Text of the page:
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Logo by Rami Moghadam
Photo by Phil Jones

I talk with the great Chris Jones, the writer and producer of the forthcoming Netflix series "Away," about a piece he did before he got into television, his profile of the magician Teller. Chris is a two-time National Magazine Award winner and his story on Teller is his all-time favorite, the one he keeps returning to and thinking about, even seven years after Esquire published it. It's about magic and storytelling but mostly the eternal fight between what the brain knows and the heart wants.

I got goosebumps talking about this story with Chris. He nearly cried.

When Chris and I weren't emoting all over each other and every listener, we talked stories and magic tricks. A good companion to this episode is Teller performing the trick on which Chris' piece, and our episode, is based. It's called Shadows. It's the most beautiful trick I've seen.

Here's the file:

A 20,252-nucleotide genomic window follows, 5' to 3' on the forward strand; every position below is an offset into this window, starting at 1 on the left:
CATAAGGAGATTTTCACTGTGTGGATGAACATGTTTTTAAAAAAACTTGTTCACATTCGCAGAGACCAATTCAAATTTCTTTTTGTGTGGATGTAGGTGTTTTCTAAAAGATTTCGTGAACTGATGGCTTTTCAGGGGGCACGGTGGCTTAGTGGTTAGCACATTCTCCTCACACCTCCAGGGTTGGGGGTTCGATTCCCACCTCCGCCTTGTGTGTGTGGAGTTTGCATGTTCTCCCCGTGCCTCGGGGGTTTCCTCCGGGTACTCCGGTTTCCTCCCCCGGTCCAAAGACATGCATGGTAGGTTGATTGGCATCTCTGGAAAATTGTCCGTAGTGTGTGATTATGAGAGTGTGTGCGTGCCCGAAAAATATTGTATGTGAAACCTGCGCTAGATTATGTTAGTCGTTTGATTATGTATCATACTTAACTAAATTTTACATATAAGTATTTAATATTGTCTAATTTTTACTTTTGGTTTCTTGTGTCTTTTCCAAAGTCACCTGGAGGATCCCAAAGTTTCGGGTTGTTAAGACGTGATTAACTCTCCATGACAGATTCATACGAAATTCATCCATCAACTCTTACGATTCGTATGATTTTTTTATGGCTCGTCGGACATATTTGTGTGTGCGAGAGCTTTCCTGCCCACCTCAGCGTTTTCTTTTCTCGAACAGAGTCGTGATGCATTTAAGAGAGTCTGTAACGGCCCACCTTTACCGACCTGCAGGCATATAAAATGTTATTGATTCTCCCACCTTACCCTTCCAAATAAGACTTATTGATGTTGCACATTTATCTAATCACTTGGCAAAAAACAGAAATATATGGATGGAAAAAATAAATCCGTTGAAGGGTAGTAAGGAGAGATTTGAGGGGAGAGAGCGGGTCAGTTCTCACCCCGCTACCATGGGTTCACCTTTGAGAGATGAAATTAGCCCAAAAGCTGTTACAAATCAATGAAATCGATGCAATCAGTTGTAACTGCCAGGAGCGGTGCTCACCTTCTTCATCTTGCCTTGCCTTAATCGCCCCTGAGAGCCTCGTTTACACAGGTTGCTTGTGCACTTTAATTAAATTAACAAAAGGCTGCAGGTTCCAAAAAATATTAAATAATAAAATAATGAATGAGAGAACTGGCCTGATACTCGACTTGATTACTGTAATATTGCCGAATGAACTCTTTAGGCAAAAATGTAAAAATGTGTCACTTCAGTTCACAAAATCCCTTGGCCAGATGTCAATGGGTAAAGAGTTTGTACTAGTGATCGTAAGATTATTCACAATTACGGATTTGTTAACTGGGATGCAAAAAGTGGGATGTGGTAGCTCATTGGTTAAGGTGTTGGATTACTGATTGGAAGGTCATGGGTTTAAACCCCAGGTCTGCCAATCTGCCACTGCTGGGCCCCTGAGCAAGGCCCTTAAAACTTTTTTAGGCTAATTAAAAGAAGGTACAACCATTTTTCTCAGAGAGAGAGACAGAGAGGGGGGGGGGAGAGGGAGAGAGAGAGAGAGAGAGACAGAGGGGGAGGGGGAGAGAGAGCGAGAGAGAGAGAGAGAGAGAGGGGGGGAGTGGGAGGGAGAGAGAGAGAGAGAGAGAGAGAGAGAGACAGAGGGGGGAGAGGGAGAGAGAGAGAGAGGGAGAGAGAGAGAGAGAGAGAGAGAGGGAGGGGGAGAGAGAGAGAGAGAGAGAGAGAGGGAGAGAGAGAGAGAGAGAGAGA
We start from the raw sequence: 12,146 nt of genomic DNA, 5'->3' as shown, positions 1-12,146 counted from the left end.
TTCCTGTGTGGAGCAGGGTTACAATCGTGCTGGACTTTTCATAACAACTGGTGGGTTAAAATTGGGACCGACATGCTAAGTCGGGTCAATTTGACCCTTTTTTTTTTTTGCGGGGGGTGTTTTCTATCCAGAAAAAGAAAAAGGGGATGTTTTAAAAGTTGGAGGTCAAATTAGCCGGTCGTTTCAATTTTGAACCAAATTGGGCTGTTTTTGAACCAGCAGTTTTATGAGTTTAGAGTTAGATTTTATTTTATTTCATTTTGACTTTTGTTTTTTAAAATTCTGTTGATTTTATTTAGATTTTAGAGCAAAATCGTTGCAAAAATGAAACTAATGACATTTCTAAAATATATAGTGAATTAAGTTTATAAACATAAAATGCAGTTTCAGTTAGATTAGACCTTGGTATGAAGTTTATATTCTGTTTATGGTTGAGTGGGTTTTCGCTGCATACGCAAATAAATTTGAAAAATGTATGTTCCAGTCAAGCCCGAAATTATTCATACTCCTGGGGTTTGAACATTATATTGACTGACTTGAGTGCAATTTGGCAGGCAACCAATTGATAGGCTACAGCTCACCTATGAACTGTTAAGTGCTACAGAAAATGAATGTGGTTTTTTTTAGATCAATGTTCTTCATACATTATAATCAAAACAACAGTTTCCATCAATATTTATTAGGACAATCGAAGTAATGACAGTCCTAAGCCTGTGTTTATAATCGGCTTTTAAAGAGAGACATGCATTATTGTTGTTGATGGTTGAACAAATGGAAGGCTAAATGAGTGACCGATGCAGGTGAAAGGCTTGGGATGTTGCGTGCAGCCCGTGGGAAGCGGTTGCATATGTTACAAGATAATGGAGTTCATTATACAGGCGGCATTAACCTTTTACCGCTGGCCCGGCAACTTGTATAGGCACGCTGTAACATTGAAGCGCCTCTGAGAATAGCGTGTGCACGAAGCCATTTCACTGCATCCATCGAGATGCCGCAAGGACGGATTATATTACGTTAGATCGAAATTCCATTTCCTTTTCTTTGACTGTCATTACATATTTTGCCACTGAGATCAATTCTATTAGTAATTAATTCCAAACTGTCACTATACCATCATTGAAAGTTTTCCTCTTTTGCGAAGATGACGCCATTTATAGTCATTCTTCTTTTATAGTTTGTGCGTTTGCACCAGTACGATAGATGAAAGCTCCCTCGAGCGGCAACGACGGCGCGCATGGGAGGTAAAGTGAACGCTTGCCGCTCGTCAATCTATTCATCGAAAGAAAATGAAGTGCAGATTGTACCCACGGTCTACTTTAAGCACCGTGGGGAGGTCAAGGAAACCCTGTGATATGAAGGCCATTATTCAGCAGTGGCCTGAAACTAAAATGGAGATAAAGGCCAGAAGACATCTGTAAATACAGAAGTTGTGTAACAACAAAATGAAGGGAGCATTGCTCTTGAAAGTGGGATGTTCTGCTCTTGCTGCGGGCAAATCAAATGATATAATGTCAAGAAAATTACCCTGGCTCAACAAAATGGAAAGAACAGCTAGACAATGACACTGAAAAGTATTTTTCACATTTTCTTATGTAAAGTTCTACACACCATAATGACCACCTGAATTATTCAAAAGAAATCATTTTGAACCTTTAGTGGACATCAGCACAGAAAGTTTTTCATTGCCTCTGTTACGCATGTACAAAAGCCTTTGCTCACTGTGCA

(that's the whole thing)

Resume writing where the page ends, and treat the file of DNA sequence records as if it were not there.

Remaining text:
As impressive as Shadows is a trick that took Teller more than 30 years to execute, for the benefit of 12 strangers, who just happened to be in the Reading Room of the British Library at 2:10 pm on June 3rd, 1997. The trick is crazy and "the most amazing thing in the world," Chris told me. When you're done listening to the episode, read the short story that inspired what is not just magic but a glorious act of faith. 

Chris and I also talk craft, and outlining stories, which is another way to say, We talk about the biographer Robert Caro. He's the Ur-outliner in non-fiction writing and Chris profiled Caro, though he in no way abides by Caro's rules. This is its own source of fascination in the episode: With each new story Chris writes, he writes the ending first.

We also discuss one of the stories he and I worked on at ESPN and, near the end we talk about this speech he gave in Bucharest on the ways in which storytelling and magic are similar, ideas that were the impetus for this episode. 

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